Best Disease

Updated: Nov 30, 2023
  • Author: Paige J Richards, MD; Chief Editor: Donny W Suh, MD, MBA, FAAP, FACS  more...
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Best disease, also termed vitelliform macular dystrophy, is typically an autosomal dominant disorder that classically presents in childhood with the striking appearance of a yellow or orange yolklike lesion in the macula. [1] Dr Franz Best, a German ophthalmologist, described the first pedigree in 1905. [2]

The lesion evolves through several stages over many years, with increasing potential for adverse visual outcome. A hallmark of the disease is a markedly abnormal electro-oculogram (EOG) in all stages of progression and in phenotypically normal carriers. [1, 3] The adult form varies, as described and shown in the image below.

Adult vitelliform macular dystrophy resembles Best Adult vitelliform macular dystrophy resembles Best disease, but it can be differentiated by its later age of onset, smaller lesion, and normal electro-oculogram testing.


Lesions in Best disease are restricted to the eye. [1] No systemic associations exist. Abnormalities in the eye result from a disorder in the retinal pigment epithelium (RPE). Best disease is an inherited retinal dystrophy that results from a mutation in the BEST1 gene and is inherited in an autosomal dominant fashion. A dysfunction of the protein bestrophin results in abnormal fluid and ion transport by the RPE. [4] Lipofuscin (periodic acid-Schiff [PAS] positive) accumulates within the RPE cells and in the sub-RPE space, particularly in the foveal area. The RPE appears to have degenerative changes in some cases, and secondary loss of photoreceptor cells can occur over time. [5] Breakdown of RPE/Bruchs membrane can allow choroidal neovascularization to develop as a late complication.




United States

Best disease is rare.


Best disease is rare.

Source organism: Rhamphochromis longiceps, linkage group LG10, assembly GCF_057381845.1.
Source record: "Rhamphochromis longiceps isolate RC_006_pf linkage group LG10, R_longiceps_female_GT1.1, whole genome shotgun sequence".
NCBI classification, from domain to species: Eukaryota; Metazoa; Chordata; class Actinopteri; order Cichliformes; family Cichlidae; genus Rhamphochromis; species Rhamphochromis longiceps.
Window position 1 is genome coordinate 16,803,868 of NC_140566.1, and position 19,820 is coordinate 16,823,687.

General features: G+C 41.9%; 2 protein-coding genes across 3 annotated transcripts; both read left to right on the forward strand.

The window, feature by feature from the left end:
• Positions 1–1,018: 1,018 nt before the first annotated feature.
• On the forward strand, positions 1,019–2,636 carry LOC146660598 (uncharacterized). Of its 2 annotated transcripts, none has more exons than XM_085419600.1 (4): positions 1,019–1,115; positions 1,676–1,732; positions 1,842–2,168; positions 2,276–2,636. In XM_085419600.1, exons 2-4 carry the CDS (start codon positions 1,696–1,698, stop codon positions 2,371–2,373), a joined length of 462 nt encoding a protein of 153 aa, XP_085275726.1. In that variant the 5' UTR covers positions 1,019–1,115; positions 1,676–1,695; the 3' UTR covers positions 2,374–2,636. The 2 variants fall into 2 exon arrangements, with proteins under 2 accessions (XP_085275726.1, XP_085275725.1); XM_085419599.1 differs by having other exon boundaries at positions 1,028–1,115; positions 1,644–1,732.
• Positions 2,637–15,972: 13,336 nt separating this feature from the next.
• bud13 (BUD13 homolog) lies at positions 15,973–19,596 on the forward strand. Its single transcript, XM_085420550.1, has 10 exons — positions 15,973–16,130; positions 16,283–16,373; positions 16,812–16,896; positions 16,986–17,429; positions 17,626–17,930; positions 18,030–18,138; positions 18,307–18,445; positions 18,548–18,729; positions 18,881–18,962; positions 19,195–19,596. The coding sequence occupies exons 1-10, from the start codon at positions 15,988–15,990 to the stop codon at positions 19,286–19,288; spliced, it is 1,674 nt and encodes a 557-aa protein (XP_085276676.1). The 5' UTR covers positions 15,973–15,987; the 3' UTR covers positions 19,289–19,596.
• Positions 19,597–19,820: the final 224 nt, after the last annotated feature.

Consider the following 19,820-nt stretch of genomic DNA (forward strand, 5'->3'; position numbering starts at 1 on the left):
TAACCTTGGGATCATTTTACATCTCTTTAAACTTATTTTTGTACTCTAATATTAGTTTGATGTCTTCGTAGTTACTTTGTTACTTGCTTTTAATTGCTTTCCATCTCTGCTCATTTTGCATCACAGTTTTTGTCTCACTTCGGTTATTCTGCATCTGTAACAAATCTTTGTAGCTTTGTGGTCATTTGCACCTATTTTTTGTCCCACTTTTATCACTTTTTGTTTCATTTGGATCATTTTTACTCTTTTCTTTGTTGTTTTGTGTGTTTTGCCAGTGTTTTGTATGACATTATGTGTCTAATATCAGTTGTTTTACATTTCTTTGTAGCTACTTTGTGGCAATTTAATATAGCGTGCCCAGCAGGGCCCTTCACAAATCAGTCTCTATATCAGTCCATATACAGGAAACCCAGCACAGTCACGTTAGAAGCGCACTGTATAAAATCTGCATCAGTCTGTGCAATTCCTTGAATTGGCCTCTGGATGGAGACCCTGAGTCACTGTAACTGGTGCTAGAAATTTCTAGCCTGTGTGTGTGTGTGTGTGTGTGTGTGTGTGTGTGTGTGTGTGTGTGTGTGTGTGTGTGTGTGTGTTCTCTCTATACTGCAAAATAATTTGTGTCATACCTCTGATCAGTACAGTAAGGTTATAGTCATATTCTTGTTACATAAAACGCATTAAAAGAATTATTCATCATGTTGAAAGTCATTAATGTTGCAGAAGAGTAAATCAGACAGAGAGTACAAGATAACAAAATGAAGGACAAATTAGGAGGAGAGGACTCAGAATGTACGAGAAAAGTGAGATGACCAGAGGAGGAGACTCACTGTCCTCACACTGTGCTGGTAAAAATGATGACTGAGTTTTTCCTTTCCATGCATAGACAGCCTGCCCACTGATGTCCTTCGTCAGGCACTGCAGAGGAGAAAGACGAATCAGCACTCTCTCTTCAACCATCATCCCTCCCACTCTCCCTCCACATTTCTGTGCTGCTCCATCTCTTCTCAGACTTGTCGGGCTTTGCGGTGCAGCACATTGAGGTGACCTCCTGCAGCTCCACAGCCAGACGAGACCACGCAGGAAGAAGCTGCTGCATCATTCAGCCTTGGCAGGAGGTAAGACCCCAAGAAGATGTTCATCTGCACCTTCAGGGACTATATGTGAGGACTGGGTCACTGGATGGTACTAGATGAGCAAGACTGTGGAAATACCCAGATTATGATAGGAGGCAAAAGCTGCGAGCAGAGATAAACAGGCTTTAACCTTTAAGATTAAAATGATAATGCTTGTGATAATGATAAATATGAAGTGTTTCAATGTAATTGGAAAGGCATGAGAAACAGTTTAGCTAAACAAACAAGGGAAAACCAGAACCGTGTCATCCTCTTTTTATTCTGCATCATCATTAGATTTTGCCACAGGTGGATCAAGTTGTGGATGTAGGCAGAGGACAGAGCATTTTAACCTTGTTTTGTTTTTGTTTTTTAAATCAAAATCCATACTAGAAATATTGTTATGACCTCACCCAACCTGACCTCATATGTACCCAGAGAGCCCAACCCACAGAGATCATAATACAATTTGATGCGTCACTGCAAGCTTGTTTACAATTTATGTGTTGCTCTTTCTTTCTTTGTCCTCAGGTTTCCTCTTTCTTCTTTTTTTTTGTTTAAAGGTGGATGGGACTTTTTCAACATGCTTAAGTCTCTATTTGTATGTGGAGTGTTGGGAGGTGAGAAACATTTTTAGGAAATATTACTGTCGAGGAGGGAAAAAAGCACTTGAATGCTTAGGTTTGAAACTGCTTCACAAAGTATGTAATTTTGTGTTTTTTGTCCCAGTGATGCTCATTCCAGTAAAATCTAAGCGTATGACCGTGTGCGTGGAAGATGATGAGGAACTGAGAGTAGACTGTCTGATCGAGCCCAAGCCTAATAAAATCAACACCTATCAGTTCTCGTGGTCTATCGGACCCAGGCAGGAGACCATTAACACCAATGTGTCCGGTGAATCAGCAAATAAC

Visual acuity is good in the previtelliform stage. Even with the egg-yolk appearance, visual acuity is maintained in the range of 20/20 to 20/50 (6/6 to 6/15) for many years. The breakup of the vitelliform stage, leading to the scrambled egg stage, may be accompanied by visual acuity deterioration. It is the final stages of geographic RPE atrophy with possible development of choroidal neovascular membrane that is associated with further deterioration in visual acuity. [6, 7] These changes usually occur in individuals older than 40 years. Various studies have shown that most individuals retain reading and driving vision in at least 1 eye into adulthood (88% have 20/40 or better vision). Only 4% of these individuals develop vision less than 20/200 in the better eye.


Best disease is most common in individuals of European ancestry but can also be found in individuals of African and Hispanic ancestry.


No known gender predilection exists.


Usual onset of Best disease is from 3-15 years, with an average age of 6 years. The condition often is not detected until much later in the disease because visual acuity may remain good for many years. The atrophic stage usually occurs after age 40 years.



Prognosis for Best disease is mixed. Some carriers will never phenotypically express the disorder. Some individuals will never have progression beyond the earliest stages of the disease and will maintain better than 20/40 vision in both eyes. In general, most people will maintain reading vision in at least 1 eye throughout life. In one study, 88% of patients retained 20/40 or better visual acuity, and only 4% of them had 20/200 or worse visual acuity in the better eye. The deterioration of vision usually is very slow and is not significant in most individuals until after age 40 years. [8, 9, 10]


Patient Education

Genetic inheritance: Provide an explanation of autosomal dominant inheritance to the patient and family members. In genetic counseling, discuss carrier state, variable penetrance and expressivity, and implications for offspring. Recommend familial evaluation.

Occupational counseling: Discuss the patient's prognosis and the possible implications on career direction.

Routine examination: Emphasize regular examinations because changes in fundus appearance over time may elucidate the eventual prognosis. Conduct evaluation for choroidal neovascularization.

Amsler grid: Teach use of this tool to identify central visual field changes.

Low vision aids: Assistive devices may be necessary if visual acuity deteriorates. Refer to a low vision specialist or organization.

For excellent patient education resources, visit eMedicineHealth's Eye and Vision Center. Also, see eMedicineHealth's patient education article Macular Degeneration.